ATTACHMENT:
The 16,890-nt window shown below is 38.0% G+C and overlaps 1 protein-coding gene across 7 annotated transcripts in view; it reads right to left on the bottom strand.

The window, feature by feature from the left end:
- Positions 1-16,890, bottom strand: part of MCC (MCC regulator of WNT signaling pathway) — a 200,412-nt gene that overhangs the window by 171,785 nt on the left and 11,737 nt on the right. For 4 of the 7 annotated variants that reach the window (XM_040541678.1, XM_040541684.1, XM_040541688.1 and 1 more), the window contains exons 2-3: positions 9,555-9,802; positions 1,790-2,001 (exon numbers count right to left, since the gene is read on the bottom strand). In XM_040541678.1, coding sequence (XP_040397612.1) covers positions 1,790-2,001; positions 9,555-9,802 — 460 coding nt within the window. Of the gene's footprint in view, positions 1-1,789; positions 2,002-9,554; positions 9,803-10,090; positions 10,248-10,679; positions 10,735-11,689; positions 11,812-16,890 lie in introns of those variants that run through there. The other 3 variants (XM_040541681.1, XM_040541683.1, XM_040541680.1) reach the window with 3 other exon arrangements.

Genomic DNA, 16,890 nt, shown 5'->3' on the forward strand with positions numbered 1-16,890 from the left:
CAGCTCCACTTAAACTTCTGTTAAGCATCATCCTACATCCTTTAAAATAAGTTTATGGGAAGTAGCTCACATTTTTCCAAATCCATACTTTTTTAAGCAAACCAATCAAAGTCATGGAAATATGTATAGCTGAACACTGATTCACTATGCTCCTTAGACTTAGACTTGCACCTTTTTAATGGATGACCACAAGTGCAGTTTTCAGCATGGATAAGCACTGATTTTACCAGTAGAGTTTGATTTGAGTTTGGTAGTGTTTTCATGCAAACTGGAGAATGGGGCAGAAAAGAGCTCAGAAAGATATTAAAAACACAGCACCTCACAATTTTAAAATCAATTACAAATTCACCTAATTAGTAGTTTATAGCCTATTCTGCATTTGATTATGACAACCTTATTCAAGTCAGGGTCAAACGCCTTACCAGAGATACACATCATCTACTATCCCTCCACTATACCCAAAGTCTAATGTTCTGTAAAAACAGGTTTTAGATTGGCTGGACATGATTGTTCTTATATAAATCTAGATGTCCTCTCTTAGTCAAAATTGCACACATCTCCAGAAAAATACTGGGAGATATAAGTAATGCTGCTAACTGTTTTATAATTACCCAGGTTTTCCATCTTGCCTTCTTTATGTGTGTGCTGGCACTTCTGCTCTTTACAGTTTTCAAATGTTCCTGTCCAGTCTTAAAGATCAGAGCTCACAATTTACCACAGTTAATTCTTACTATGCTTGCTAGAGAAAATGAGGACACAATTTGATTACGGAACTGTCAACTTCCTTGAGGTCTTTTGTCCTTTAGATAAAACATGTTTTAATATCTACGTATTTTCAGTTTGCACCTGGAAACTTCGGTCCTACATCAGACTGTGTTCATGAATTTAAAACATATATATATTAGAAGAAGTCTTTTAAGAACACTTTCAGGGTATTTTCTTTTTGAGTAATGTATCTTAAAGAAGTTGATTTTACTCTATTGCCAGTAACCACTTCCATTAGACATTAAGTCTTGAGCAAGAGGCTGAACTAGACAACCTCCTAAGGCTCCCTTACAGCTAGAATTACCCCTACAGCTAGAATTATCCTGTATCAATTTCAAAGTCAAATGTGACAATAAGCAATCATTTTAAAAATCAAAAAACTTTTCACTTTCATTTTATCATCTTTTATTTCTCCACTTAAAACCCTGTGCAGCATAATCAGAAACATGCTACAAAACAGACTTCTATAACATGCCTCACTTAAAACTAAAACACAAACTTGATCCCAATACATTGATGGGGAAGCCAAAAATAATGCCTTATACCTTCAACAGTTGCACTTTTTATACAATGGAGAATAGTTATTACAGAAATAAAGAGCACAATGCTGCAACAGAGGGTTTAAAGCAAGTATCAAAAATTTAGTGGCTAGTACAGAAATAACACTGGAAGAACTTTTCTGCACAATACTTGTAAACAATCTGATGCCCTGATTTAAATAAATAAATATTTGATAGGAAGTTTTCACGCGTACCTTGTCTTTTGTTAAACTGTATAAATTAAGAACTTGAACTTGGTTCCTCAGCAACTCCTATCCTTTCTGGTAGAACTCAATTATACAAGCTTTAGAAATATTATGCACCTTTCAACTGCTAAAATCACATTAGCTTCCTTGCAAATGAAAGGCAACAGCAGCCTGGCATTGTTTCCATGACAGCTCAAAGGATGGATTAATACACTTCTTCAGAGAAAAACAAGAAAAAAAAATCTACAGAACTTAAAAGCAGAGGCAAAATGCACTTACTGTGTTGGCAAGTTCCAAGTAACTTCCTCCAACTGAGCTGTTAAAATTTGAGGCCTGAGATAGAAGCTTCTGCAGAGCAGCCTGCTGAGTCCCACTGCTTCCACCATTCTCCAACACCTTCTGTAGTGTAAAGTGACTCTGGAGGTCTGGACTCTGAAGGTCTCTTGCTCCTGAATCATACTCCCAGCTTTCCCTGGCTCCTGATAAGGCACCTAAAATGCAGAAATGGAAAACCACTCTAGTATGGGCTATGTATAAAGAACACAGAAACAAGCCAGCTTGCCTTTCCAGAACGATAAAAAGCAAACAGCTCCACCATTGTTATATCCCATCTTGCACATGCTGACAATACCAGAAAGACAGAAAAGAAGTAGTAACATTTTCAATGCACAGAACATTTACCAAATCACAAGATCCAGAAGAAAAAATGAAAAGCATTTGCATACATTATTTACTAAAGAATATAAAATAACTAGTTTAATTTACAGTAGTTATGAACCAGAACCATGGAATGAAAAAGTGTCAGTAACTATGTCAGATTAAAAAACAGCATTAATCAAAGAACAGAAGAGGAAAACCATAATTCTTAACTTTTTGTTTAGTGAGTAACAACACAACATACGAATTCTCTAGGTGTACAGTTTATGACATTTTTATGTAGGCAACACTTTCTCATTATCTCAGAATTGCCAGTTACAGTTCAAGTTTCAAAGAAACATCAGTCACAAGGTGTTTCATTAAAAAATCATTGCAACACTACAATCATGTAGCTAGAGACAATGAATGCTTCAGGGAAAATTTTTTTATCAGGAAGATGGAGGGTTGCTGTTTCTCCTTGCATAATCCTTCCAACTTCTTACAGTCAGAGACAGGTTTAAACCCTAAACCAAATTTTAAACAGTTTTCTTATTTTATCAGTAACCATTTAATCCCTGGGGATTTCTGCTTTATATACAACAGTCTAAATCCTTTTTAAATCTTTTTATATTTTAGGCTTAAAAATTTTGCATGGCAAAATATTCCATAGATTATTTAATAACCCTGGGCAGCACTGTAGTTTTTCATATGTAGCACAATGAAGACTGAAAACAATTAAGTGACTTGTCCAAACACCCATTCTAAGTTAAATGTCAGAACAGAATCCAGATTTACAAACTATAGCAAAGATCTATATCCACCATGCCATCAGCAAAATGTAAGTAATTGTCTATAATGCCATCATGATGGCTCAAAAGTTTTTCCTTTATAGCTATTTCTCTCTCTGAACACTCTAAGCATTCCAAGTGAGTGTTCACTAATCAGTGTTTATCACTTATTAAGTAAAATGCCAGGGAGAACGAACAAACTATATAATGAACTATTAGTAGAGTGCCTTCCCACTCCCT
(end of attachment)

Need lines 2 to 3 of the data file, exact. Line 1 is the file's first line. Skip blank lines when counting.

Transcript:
The window, feature by feature from the left end:
- Positions 1-16,890, bottom strand: part of MCC (MCC regulator of WNT signaling pathway) — a 200,412-nt gene that overhangs the window by 171,785 nt on the left and 11,737 nt on the right. For 4 of the 7 annotated variants that reach the window (XM_040541678.1, XM_040541684.1, XM_040541688.1 and 1 more), the window contains exons 2-3: positions 9,555-9,802; positions 1,790-2,001 (exon numbers count right to left, since the gene is read on the bottom strand). In XM_040541678.1, coding sequence (XP_040397612.1) covers positions 1,790-2,001; positions 9,555-9,802 — 460 coding nt within the window. Of the gene's footprint in view, positions 1-1,789; positions 2,002-9,554; positions 9,803-10,090; positions 10,248-10,679; positions 10,735-11,689; positions 11,812-16,890 lie in introns of those variants that run through there. The other 3 variants (XM_040541681.1, XM_040541683.1, XM_040541680.1) reach the window with 3 other exon arrangements.